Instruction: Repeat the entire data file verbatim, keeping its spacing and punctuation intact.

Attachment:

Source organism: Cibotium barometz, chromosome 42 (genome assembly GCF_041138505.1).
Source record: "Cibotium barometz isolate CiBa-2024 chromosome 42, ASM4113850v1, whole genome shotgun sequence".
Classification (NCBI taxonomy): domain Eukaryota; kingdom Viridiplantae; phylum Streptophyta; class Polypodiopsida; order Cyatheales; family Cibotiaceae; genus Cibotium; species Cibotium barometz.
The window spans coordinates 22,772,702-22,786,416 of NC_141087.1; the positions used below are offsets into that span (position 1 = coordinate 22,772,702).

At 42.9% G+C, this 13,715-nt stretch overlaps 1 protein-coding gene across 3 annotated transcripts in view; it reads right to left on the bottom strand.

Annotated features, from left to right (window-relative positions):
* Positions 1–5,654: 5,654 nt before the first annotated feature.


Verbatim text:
Source organism: Cibotium barometz, chromosome 42 (genome assembly GCF_041138505.1).
Source record: "Cibotium barometz isolate CiBa-2024 chromosome 42, ASM4113850v1, whole genome shotgun sequence".
Classification (NCBI taxonomy): domain Eukaryota; kingdom Viridiplantae; phylum Streptophyta; class Polypodiopsida; order Cyatheales; family Cibotiaceae; genus Cibotium; species Cibotium barometz.
The window spans coordinates 22,772,702-22,786,416 of NC_141087.1; the positions used below are offsets into that span (position 1 = coordinate 22,772,702).

At 42.9% G+C, this 13,715-nt stretch overlaps 1 protein-coding gene across 3 annotated transcripts in view; it reads right to left on the bottom strand.

Annotated features, from left to right (window-relative positions):
* Positions 1–5,654: 5,654 nt before the first annotated feature.